01:31 A question that often arises is, does the patient with aortic sclerosis, which is extremely common, eventually develop into aortic stenosis? In fact, studies have shown that aortic sclerosis is the beginning of the atherosclerotic process in the aortic valve. You might consider it very, very mild aortic stenosis. And just as atherosclerosis in the coronary arteries and elsewhere in the body can develop and get worse with time, the same thing can happen with the atherosclerosis in the aortic valve. So, when you identify a patient with aortic sclerosis, you have identified a patient with atherosclerosis, probably not only in the aortic valve, but also in the coronary arteries. It correlates with all the risk factors that lead to atherosclerosis. I use it in my clinical practice. When a patient comes in and tells me they're having chest discomfort with exertion and I hear an aortic sclerosis murmur, I’m quite convinced that I’m dealing with atherosclerosis in the coronary arteries because I’m already hearing atherosclerosis in the aortic valve.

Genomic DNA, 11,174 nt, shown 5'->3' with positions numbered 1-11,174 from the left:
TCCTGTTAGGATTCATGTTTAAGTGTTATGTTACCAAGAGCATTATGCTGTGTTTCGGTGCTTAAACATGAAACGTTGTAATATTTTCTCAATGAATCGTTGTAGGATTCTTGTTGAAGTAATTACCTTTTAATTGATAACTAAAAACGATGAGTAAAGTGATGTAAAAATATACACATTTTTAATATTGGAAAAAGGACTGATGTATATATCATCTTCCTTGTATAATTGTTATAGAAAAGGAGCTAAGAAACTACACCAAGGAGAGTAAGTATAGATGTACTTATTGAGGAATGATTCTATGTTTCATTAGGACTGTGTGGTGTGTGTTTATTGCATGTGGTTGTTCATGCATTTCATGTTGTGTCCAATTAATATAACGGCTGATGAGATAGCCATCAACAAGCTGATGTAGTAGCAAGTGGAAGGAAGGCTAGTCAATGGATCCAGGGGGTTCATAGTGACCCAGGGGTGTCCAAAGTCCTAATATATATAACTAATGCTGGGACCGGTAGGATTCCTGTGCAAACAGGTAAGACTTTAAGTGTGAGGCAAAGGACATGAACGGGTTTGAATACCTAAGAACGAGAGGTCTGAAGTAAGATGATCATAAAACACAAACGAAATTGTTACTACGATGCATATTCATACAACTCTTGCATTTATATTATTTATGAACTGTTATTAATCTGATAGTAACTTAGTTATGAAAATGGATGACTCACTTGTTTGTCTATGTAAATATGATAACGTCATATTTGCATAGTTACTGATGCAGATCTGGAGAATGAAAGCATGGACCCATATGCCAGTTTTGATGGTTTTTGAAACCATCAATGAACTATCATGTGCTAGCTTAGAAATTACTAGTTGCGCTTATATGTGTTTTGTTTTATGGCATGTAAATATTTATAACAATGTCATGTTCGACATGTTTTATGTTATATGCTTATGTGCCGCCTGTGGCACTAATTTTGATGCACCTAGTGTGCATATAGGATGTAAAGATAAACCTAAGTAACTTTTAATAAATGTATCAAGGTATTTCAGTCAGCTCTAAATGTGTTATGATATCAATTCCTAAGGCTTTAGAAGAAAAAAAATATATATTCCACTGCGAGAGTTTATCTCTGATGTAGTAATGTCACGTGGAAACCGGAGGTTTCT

02:37 So, it’s important to listen carefully to these patients with the stethoscope to see if you can identify an aortic sclerosis murmur. Aortic sclerosis murmurs are very common in the elderly. And guess what? Atherosclerosis is very common in the elderly. So, the two of them go together. And in fact, there have been a number of studies that have actually looked at this. This is what I’m demonstrating to you. Here, is a study from Seattle, Washington in which 5,000 elderly patients were followed. You can see quite a large percentage had aortic sclerosis and a much smaller percentage actually had gone on to significant clinical aortic stenosis. So, the atherosclerotic aortic valve initially is just producing a very limited little murmur, an atherosclerosis murmur. And then with time, that murmur becomes more prolonged and loud as the patient develops various phases of aortic stenosis. Well, let’s talk for a moment about the risk factors. As you might imagine, since atherosclerotic aortic stenosis is related to the development of atherosclerosis, it is no surprise that it’s related to the presence of risk factors. So, patients who are smokers, patients who have hyperlipidemia, patients who are diabetic and hypertensive are going to be much more likely to develop aortic sclerosis that proceeds to aortic stenosis than individuals who are lacking in those risk factors. So, when you develop a preventive cardiology program and treat these risk factors, you are not only decreasing the likelihood that the patient will develop coronary artery disease, but very likely, you are also decreasing the risk that they will develop atherosclerotic aortic stenosis.